In the very tight labor market of the late 1990s, employment among some of the most disadvantaged individuals reached levels never seen before. Even then, labor demand was not sufficient for everyone in the labor force to find work. A large-scale national subsidized employment program — in which the government creates jobs and pays the wages of individuals who are unable to find work in the regular paid labor market — may offer the best opportunity for filling this gap. The recent experience of states implementing subsidized jobs programs with funding from the Temporary Assistance for Needy Families Emergency Fund (TANF EF) demonstrates that, with adequate funding, states are capable of operating such programs and have the ability to get them up and running quickly. A recent study of several of the TANF EF subsidized employment programs provides evidence that these programs increased employment and earnings not only while individuals worked in a subsidized job but also after the program ended.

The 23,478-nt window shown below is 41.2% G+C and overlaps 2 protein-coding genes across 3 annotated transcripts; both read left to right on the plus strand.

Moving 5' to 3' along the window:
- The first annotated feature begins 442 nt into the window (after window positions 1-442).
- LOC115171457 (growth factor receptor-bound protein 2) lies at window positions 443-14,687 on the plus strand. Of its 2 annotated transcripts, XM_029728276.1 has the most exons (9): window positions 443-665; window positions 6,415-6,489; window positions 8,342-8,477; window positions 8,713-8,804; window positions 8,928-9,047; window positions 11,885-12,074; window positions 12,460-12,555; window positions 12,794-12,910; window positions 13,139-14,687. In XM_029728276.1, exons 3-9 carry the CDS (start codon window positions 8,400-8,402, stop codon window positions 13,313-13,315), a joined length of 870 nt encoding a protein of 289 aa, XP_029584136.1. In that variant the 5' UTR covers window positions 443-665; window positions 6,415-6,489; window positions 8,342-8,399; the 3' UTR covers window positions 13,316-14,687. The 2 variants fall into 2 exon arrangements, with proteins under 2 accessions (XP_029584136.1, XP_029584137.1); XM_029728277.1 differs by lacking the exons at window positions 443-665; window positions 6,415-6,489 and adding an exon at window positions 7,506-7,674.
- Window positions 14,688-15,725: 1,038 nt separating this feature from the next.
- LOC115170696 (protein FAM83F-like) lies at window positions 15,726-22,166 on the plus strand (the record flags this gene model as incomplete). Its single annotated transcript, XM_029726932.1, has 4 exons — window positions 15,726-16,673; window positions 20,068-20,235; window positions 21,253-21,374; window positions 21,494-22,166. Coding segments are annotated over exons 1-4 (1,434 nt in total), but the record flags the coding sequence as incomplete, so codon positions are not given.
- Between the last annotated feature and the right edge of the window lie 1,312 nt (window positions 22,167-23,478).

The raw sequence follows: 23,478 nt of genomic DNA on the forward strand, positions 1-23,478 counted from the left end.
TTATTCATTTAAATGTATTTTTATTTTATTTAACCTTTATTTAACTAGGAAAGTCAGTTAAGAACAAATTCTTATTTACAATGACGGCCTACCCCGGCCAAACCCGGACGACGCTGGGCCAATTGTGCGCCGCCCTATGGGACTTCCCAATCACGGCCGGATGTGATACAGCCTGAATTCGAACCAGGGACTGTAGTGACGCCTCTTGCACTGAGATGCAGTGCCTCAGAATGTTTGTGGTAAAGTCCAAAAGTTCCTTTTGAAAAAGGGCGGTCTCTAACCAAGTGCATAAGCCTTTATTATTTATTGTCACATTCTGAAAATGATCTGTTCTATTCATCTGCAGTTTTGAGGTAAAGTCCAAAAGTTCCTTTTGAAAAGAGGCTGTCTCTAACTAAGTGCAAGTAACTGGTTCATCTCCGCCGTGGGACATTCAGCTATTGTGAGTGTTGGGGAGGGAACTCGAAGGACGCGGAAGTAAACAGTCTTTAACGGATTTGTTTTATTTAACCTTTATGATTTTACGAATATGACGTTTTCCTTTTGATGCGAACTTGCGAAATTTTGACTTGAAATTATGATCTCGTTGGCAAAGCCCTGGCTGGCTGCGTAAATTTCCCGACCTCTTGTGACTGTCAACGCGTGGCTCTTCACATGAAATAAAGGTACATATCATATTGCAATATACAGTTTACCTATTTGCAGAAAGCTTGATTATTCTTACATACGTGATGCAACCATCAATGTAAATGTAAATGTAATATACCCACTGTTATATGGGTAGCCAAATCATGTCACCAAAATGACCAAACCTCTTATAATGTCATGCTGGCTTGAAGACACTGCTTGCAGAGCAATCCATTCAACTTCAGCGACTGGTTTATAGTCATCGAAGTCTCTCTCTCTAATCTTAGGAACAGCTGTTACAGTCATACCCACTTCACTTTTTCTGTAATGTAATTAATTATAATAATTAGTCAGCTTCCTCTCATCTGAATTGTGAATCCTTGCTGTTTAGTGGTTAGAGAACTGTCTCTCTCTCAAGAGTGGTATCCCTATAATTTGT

This policy proposal examines characteristics of effective subsidized employment programs as well as examples of how states can fund and implement such programs.